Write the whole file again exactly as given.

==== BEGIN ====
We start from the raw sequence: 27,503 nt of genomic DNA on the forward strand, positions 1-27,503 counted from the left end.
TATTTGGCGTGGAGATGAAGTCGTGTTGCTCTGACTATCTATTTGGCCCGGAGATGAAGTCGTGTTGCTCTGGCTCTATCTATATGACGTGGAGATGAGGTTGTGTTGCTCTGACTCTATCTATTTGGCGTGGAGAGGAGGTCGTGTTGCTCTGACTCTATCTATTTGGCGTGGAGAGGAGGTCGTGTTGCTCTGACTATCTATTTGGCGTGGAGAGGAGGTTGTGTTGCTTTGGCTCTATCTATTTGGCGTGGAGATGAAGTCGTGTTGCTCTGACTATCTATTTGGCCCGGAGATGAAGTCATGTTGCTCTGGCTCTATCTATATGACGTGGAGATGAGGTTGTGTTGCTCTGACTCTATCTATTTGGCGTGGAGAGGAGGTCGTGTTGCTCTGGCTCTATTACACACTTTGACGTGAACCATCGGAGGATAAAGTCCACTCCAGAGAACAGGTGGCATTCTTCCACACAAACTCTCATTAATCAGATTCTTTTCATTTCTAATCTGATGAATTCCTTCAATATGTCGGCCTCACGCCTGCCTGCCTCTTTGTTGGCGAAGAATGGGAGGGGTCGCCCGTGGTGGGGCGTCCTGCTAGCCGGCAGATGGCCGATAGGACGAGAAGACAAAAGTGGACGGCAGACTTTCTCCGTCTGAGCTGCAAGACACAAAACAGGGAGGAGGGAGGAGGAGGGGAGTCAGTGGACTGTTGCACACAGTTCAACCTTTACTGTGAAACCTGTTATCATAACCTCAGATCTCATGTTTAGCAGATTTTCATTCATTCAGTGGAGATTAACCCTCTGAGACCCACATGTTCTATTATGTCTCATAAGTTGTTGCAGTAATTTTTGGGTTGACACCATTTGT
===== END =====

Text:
We start from the raw sequence: 27,503 nt of genomic DNA on the forward strand, positions 1-27,503 counted from the left end.
TATTTGGCGTGGAGATGAAGTCGTGTTGCTCTGACTATCTATTTGGCCCGGAGATGAAGTCGTGTTGCTCTGGCTCTATCTATATGACGTGGAGATGAGGTTGTGTTGCTCTGACTCTATCTATTTGGCGTGGAGAGGAGGTCGTGTTGCTCTGACTCTATCTATTTGGCGTGGAGAGGAGGTCGTGTTGCTCTGACTATCTATTTGGCGTGGAGAGGAGGTTGTGTTGCTTTGGCTCTATCTATTTGGCGTGGAGATGAAGTCGTGTTGCTCTGACTATCTATTTGGCCCGGAGATGAAGTCATGTTGCTCTGGCTCTATCTATATGACGTGGAGATGAGGTTGTGTTGCTCTGACTCTATCTATTTGGCGTGGAGAGGAGGTCGTGTTGCTCTGGCTCTATTACACACTTTGACGTGAACCATCGGAGGATAAAGTCCACTCCAGAGAACAGGTGGCATTCTTCCACACAAACTCTCATTAATCAGATTCTTTTCATTTCTAATCTGATGAATTCCTTCAATATGTCGGCCTCACGCCTGCCTGCCTCTTTGTTGGCGAAGAATGGGAGGGGTCGCCCGTGGTGGGGCGTCCTGCTAGCCGGCAGATGGCCGATAGGACGAGAAGACAAAAGTGGACGGCAGACTTTCTCCGTCTGAGCTGCAAGACACAAAACAGGGAGGAGGGAGGAGGAGGGGAGTCAGTGGACTGTTGCACACAGTTCAACCTTTACTGTGAAACCTGTTATCATAACCTCAGATCTCATGTTTAGCAGATTTTCATTCATTCAGTGGAGATTAACCCTCTGAGACCCACATGTTCTATTATGTCTCATAAGTTGTTGCAGTAATTTTTGGGTTGACACCATTTGT